From the Author
It's the approach I chose to take to the news that I had a lethal cancer - a summary of the advice I got in the first few weeks after diagnosis, before I even started my journal:
* "Laugh" is for the healing power of laughter, as famously discussed by Saturday Review editor Norman Cousins in his book Anatomy of an Illness as Perceived by the Patient
* "Sing" is the advice my doctor gave. I had asked if I should drop out of my much-loved championship chorus to save energy, but he said, "You don't want to stop doing life activities that you love - it sends the wrong message." Wow. So, okay, laugh and sing! Not bad.
* "Eat like a pig" refers to the diet the hospital sent me, to increase my caloric intake, to combat weight loss and prepare for the battle ahead.
In my online community I told people "If I ever write a book about this, that's what I'll call it." And here we are.
Admittedly, that's not a conventional approach to a deadly disease. But that's the point. And the whole story's true.
== Why a book with this message? ==
4,000 people a day (in the US alone) discover they have cancer, and face that moment of "What on earth do I do NOW??" I know that feeling. Some look for what to do next; others don't even think they can do anything -- they just think they're screwed and go into depression. This book is about hope, getting it in gear, and going "e." (E-patients are "empowered, engaged, equipped, enabled, and educated.")
== What's the vision? ==
I'm committed to a world where healthcare works better - and not just for patients but for the people whose work is to deliver care. I agree with the words of Charlie Safran MD, who said patients are "the most under-utilized resource" in health IT, and I think it applies to all of healthcare.
Healthcare today has unprecedented challenges. Let patients help.
From the Back Cover
With those words Dave deBronkart began an unwanted odyssey: he had metastatic kidney cancer, spread silently throughout his body. Online, he read that his median survival time was 24 weeks.
Laugh, Sing and Eat Like a Pig is Dave's story in his own words: excerpts from his cancer journal and later writings as he discovered the e-patient movement - "Empowered, Engaged, Equipped, Enabled" - and became its best-known blogger, speaker, and government policy advisor.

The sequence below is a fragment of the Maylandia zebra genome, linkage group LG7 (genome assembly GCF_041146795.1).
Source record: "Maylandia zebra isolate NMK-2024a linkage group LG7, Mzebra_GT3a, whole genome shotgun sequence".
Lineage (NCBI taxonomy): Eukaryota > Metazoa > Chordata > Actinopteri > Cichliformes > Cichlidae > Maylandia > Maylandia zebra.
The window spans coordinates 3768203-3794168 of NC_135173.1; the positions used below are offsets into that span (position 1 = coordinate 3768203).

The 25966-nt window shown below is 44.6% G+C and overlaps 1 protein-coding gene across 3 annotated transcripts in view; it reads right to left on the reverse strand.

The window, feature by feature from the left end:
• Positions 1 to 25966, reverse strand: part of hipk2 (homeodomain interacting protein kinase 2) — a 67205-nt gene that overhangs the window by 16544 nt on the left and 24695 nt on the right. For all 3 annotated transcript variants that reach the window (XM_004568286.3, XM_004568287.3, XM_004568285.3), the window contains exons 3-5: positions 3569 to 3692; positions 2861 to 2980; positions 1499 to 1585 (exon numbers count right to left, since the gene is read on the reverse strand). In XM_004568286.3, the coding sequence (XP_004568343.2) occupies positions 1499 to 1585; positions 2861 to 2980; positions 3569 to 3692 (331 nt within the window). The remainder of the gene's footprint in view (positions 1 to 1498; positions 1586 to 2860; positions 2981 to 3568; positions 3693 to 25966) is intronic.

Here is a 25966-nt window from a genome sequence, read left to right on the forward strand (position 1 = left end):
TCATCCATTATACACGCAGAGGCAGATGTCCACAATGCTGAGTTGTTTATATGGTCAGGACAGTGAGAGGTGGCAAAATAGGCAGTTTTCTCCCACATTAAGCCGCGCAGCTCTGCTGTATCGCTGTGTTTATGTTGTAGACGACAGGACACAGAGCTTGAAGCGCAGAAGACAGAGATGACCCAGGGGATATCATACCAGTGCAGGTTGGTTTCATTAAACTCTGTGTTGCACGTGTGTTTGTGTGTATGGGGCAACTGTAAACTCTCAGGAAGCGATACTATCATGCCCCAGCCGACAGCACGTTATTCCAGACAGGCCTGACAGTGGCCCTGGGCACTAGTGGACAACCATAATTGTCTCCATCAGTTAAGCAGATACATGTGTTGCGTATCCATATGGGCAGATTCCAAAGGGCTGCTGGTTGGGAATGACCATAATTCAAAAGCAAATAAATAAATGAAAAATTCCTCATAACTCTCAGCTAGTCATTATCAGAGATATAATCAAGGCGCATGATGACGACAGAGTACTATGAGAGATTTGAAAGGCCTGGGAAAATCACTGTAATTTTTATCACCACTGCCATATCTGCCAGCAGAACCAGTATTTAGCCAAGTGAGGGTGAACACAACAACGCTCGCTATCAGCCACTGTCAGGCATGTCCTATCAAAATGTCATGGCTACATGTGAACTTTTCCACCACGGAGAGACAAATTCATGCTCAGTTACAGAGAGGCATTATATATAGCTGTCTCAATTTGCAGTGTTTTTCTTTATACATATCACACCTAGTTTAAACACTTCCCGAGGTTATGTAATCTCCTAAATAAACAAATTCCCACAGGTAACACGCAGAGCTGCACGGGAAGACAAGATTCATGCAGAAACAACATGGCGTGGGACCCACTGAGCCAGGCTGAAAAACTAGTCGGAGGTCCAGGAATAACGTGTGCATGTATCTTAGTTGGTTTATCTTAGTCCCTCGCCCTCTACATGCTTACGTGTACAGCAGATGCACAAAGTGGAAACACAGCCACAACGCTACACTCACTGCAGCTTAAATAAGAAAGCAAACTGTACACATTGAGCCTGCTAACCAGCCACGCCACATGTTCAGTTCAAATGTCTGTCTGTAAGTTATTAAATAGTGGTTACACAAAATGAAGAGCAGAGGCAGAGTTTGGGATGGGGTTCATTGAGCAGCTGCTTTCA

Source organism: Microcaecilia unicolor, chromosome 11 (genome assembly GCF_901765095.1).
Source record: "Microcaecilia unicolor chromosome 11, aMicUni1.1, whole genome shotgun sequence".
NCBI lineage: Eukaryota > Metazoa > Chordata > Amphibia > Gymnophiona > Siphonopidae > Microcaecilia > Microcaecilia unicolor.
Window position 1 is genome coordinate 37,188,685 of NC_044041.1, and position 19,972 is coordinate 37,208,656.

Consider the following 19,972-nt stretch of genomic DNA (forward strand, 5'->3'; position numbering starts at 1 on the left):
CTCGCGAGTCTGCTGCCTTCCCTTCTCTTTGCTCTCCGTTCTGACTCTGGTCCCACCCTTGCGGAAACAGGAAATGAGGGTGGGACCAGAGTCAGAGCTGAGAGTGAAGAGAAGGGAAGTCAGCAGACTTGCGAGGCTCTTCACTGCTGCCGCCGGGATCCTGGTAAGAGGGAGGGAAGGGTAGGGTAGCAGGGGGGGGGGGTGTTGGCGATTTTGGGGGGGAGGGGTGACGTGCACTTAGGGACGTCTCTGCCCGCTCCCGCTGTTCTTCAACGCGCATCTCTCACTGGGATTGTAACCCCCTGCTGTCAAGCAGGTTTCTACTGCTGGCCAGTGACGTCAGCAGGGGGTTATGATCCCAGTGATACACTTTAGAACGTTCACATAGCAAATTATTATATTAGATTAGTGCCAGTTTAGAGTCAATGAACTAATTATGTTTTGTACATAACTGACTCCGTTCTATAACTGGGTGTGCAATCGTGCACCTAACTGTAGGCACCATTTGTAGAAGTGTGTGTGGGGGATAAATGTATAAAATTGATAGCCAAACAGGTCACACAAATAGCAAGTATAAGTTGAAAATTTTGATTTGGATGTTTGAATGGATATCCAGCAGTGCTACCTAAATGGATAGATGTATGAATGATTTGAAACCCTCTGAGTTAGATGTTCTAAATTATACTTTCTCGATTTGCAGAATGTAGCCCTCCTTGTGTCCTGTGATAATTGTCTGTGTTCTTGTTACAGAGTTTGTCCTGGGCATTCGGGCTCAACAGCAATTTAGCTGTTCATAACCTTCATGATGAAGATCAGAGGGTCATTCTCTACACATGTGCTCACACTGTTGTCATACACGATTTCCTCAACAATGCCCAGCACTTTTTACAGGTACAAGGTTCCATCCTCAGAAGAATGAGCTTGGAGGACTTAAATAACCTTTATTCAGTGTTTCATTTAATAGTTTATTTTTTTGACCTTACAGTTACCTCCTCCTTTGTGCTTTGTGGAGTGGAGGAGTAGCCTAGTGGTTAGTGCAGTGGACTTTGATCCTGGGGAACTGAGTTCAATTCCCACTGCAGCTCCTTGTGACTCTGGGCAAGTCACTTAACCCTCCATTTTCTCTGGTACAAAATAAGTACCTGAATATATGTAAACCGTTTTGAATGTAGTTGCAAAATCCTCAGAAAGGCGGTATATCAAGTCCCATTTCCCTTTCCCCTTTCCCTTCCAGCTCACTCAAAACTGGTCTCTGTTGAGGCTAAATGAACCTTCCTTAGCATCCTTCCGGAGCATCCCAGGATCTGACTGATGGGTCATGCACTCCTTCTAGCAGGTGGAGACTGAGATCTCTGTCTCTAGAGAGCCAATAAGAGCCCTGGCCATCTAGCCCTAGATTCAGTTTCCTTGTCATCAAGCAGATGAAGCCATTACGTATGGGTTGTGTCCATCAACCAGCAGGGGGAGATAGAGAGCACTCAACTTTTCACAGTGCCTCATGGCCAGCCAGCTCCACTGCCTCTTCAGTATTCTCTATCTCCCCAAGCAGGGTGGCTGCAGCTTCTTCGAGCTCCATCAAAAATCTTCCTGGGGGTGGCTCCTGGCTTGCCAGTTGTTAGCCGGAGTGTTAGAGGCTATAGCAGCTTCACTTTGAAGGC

The true story of "e-Patient Dave" will inspire you and fill you with a sense that a new world is beginning, a world in which empowered patients partner with medical professionals, to truly help heal healthcare.
About the Author
== "What's an e-Patient?" ==
A year after the diagnosis Dave was invited by his primary physician, Dr. Danny Sands, to join the annual retreat of the e-Patient Scholars Working Group. Founded by the late Tom Ferguson MD, a true visionary, the group consists of pioneers, both medical and lay, who have been quietly (and not so quietly) altering the balance of power in healthcare, demonstrating that as the internet brings patients together with information and with each other, a new world of Participatory Medicine is evolving, in which patients become potent agents in creating and managing their own health, in partnership with physicians.
Tom Ferguson said e-patients are empowered, engaged, equipped and enabled. Dave immediately saw himself as a match, became an active blogger on e-patients.net, and took on educating himself as much as he could. He went part-time in his day job in 2009, and left industry entirely in 2010 to devote himself full-time to healthcare.
"This is the first time in my life I've felt I have a calling," says Dave, "something I can't get away from: it's what I need to do. I've had plenty of fulfilling jobs in a great career, but not a calling. This is it."
Excerpt. © Reprinted by permission. All rights reserved.
On January 2, 2007, a routine shoulder x-ray showed a mass in a nearby part of my lung.
The next day the doc called and said the shoulder would be fine, but they had found a spot on my lung, and I should come back in for a CT scan. They didn't know what it was, he said - "could be a fungus for all we know."
The next week he called and said it was a tumor, and there were "lots of them." I later learned "lots" meant five - but in assessing the prognosis, there are two conditions that matter: either you have one or none, or you have more than that, which worsens the prognosis. So five is "lots," for that purpose.
Apparently they were in both lungs. (I keep thinking how lucky I am to have no symptoms!) He said they did look like cancer but not lung cancer - something blood-borne from somewhere else. Next step: get an abdominal ultrasound. Thursday 1/11 my wife Ginny came along (she's watched ultrasounds as a vet) and we saw it: a darker mass in the right kidney. A CT scan that night confirmed it.
That night was hell. My online research said that the median survival time for metastasized kidney cancer, with my prognostic factors, is 5.5 months. Never see another Christmas? Maybe not even see summer??
I later learned that's a very misleading statistic, based mostly on data collected when treatments were not as effective. But that night I didn't know it. I awoke at 1 AM, and could not get back to sleep - I was possessed by the implications.
I continued losing weight, slowly, and lost appetite.(I like to say "My doctor prescribed ACOR," because he literally wrote it on a slip of paper and handed it to me.) I learned a lot from patients and caregivers who are very actively involved in the latest info, and I got empowered to get my buns in gear, learning and getting in action.
* * *
From here on, almost all of this book is based on entries I posted online. Initially, these were made in CaringBridge, a free service which allows patients to keep their loved ones up to date on their medical condition. Later, I started a blog of my own and posted material there.